Thursday, April 1, 2010

Peoria will miss Sully's smiling Irish eyes...

Mike "Sully" Sullivan passed away Wednesday - peacefully in his sleep - succumbing to a short fight with bile duct cancer.

Facebook was abuzz with the news, but one thing was interesting - all of them somehow managed to celebrate this man - "Raise a glass to Sully" was a common post. "He's opening up a tavern in Heaven" was another. Still others vowed that their next Guinness would be in his honor.

What a way to go.

Sully wasn't a behind-the-scenes kind of guy. What you saw was what you got. But for as outspoken and at times controversial as he was, everyone - even those who disagreed with him - had an intrinsic love for this man who was by all intents and purposes a character like no other.

There is a closeup photo of him on the Peoria Journal Star website - I would love to put it here but I don't want to get in trouble - but to me, it encompasses all that was Sully. The black beret covering his mop of long, wavy hair. Those eyes - those Irish eyes - full of kindness yet with a touch of piss and vinegar. The lines on his face daring anyone to guess his age, which he kept a closely-guarded secret.

The man lived life. Plain and simple. He did what he loved, and he died knowing he had a friend in most every person he met over the years in this town. If you met him once, you had been "touched" by Sully.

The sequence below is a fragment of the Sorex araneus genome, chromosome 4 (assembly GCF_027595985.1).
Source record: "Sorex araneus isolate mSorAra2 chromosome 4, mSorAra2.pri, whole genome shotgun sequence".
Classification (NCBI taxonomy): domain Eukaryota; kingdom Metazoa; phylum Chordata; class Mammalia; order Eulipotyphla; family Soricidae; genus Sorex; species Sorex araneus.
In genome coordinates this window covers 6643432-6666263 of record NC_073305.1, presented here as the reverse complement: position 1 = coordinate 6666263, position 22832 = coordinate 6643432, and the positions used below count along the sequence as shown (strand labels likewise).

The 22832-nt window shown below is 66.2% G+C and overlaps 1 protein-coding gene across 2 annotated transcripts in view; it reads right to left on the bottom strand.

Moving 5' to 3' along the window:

An Irish Catholic, I'm sure attendance at his funeral will be huge. But I also know that there will be many, many celebrations of his life going on around town for the next few weeks. I know that every time I enjoy a Guinness from now on, I will think of Sully, and raise my glass to him.

There are a lot of great Irish Blessings that I could post here, but I think this one sums up Sully best: “May you get to heaven a half hour before the devil knows you're dead.”

I think he made it.

1 comment:

  1. Thank you for this wonderful tribute. I love the Irish blessing and it truly fits.

    In true Irish Catholic fashion, there were in fact many people there to celebrate his life and mourn his death. The monsignor who did his homily even smuggled in a guinness pint glass. My uncle would have been so tickled about that.

    Thank you again for the tribute.


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